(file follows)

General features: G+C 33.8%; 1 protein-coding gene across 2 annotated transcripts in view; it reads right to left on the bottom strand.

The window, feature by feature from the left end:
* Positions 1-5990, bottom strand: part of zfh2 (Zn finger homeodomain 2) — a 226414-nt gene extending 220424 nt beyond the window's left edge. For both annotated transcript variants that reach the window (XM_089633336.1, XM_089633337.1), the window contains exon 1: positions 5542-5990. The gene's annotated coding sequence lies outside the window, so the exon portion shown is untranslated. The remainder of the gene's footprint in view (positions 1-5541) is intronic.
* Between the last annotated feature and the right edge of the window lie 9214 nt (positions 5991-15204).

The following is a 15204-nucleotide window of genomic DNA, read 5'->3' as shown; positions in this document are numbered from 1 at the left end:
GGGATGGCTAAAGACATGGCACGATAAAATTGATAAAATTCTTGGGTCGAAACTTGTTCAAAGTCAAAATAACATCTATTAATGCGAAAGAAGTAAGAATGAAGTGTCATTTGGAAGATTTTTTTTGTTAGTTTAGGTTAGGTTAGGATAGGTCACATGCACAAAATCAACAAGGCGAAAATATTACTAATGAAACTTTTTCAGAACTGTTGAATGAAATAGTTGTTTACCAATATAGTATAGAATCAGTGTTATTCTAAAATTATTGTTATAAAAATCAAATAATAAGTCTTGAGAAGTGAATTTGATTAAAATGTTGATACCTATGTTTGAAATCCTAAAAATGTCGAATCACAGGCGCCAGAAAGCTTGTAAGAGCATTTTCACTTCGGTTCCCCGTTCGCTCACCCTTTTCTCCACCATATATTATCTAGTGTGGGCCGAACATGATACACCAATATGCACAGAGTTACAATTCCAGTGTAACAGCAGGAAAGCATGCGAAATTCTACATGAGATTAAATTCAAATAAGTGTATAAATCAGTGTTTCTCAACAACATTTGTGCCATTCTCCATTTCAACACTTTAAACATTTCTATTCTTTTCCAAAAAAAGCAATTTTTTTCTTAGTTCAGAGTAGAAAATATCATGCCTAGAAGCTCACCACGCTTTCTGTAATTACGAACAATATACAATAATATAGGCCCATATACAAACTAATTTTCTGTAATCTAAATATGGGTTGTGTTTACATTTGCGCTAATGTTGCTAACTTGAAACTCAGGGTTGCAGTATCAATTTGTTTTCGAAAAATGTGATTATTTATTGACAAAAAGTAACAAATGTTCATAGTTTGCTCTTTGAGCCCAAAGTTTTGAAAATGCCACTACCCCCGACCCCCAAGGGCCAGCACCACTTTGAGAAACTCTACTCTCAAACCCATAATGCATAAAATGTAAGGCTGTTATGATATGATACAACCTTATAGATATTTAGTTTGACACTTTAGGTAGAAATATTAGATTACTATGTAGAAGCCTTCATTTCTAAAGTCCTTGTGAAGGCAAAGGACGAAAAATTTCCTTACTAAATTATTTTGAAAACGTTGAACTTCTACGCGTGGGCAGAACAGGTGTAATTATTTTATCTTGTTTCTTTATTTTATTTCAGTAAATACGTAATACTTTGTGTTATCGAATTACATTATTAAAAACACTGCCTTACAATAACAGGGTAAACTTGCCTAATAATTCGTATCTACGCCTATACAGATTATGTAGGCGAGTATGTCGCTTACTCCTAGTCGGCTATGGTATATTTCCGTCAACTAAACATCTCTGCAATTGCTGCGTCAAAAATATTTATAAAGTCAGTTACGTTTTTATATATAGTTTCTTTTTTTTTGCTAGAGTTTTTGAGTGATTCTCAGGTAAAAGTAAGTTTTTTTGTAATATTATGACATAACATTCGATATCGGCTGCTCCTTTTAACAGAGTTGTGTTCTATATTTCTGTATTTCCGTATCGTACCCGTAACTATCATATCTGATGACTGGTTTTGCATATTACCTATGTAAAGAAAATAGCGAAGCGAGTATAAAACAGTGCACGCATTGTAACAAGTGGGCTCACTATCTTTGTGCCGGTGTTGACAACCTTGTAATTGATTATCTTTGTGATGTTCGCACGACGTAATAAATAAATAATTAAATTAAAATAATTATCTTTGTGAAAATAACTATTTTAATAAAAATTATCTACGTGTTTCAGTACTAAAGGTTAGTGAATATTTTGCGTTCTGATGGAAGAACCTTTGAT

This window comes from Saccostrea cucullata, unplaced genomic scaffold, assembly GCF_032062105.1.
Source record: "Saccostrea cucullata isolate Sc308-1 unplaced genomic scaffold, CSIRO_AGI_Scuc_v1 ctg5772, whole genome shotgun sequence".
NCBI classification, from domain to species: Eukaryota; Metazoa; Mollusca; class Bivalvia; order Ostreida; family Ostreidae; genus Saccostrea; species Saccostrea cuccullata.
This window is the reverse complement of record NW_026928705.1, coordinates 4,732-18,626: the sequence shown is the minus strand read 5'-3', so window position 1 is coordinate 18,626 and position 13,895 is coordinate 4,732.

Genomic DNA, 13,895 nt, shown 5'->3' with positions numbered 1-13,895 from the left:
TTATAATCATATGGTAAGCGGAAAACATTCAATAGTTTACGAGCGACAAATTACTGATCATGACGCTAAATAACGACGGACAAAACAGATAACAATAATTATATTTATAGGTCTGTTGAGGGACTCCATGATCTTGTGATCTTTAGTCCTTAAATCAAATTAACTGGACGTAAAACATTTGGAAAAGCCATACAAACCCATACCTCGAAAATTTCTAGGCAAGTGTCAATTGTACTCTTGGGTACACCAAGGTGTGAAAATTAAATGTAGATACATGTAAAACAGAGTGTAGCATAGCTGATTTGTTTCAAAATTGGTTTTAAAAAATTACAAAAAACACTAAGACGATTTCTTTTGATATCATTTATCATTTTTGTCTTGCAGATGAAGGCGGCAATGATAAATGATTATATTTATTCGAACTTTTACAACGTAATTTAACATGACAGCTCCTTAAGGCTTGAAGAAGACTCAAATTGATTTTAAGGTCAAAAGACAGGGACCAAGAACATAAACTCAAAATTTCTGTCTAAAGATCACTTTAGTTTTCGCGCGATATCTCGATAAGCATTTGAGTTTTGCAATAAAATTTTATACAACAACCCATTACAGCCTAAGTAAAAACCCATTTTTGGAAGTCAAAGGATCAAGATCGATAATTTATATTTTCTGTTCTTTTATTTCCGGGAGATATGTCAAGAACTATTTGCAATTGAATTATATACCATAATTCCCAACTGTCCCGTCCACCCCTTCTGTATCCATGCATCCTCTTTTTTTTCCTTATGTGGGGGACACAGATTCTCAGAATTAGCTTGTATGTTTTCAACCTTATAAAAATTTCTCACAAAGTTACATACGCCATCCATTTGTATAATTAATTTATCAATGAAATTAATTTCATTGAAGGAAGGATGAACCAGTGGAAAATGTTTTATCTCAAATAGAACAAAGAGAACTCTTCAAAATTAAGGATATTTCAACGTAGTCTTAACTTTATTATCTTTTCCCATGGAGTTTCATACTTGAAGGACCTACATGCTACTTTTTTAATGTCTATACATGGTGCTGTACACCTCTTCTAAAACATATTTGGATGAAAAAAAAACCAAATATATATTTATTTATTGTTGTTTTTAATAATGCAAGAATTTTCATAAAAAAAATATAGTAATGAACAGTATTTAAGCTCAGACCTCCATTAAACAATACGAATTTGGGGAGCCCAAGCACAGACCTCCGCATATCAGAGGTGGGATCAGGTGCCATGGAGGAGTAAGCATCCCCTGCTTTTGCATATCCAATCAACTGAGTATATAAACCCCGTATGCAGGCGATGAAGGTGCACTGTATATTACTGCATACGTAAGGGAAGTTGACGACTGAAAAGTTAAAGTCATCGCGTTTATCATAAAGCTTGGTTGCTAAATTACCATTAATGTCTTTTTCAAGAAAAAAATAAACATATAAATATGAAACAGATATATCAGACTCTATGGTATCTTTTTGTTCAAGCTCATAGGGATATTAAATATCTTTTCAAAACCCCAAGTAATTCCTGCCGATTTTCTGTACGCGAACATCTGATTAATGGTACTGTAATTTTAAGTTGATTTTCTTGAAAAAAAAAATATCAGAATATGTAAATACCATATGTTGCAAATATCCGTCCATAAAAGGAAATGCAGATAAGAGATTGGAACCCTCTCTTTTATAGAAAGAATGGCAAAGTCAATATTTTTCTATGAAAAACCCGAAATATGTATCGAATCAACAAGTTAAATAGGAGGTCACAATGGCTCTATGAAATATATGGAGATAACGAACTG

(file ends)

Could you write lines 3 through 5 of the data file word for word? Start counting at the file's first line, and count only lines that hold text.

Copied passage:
* Positions 1-5990, bottom strand: part of zfh2 (Zn finger homeodomain 2) — a 226414-nt gene extending 220424 nt beyond the window's left edge. For both annotated transcript variants that reach the window (XM_089633336.1, XM_089633337.1), the window contains exon 1: positions 5542-5990. The gene's annotated coding sequence lies outside the window, so the exon portion shown is untranslated. The remainder of the gene's footprint in view (positions 1-5541) is intronic.
* Between the last annotated feature and the right edge of the window lie 9214 nt (positions 5991-15204).

The following is a 15204-nucleotide window of genomic DNA, read 5'->3' as shown; positions in this document are numbered from 1 at the left end: